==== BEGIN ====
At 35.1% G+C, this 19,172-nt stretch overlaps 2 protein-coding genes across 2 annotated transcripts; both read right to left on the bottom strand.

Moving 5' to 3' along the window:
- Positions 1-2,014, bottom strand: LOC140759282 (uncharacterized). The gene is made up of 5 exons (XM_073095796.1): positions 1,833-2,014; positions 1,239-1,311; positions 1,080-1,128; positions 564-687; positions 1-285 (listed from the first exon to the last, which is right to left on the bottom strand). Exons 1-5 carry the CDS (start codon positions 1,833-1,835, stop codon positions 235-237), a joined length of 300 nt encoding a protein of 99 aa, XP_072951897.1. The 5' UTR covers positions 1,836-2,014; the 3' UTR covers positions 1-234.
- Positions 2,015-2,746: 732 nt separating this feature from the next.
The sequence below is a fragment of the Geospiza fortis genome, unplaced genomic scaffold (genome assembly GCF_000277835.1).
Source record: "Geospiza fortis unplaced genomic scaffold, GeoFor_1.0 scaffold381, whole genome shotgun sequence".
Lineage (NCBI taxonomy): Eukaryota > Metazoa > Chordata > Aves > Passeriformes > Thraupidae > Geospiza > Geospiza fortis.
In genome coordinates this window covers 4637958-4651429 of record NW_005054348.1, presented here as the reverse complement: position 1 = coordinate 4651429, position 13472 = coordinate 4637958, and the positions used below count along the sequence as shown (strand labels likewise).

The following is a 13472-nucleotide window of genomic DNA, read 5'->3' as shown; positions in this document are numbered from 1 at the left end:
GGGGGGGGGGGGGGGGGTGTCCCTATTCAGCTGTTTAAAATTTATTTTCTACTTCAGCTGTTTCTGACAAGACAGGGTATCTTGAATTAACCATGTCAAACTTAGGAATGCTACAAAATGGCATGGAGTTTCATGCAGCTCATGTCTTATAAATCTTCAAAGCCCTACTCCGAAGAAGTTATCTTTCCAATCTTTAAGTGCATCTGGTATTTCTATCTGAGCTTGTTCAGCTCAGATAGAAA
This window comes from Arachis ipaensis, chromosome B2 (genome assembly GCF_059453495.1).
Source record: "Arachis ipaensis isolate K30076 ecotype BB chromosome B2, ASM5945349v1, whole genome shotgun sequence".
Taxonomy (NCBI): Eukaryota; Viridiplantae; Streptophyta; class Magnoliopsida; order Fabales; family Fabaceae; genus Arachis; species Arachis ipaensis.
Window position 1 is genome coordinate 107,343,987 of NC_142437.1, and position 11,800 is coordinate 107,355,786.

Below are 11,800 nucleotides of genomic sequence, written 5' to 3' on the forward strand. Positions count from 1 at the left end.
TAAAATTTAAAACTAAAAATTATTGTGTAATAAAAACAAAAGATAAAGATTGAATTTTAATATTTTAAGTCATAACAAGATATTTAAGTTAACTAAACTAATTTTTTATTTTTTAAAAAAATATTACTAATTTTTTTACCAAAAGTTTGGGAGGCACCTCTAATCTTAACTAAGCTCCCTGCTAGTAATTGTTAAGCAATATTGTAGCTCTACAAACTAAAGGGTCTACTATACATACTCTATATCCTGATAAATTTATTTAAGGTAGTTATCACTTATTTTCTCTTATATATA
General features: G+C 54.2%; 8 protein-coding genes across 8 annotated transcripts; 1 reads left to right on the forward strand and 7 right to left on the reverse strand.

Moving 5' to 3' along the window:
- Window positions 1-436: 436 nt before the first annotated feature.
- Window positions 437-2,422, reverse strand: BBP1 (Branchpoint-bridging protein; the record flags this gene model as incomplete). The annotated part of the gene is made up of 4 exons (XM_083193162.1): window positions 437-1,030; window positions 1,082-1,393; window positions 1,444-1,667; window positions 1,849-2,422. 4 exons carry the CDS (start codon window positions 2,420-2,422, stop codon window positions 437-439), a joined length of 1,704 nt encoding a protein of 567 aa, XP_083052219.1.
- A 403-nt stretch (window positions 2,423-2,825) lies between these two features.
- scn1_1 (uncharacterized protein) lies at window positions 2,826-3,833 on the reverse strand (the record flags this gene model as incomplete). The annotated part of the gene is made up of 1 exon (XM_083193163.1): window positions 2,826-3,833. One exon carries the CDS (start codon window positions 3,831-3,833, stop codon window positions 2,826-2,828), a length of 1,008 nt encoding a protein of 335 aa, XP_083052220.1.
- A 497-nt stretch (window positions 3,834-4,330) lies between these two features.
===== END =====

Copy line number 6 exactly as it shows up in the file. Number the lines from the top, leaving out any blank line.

Source record: "Geospiza fortis unplaced genomic scaffold, GeoFor_1.0 scaffold381, whole genome shotgun sequence".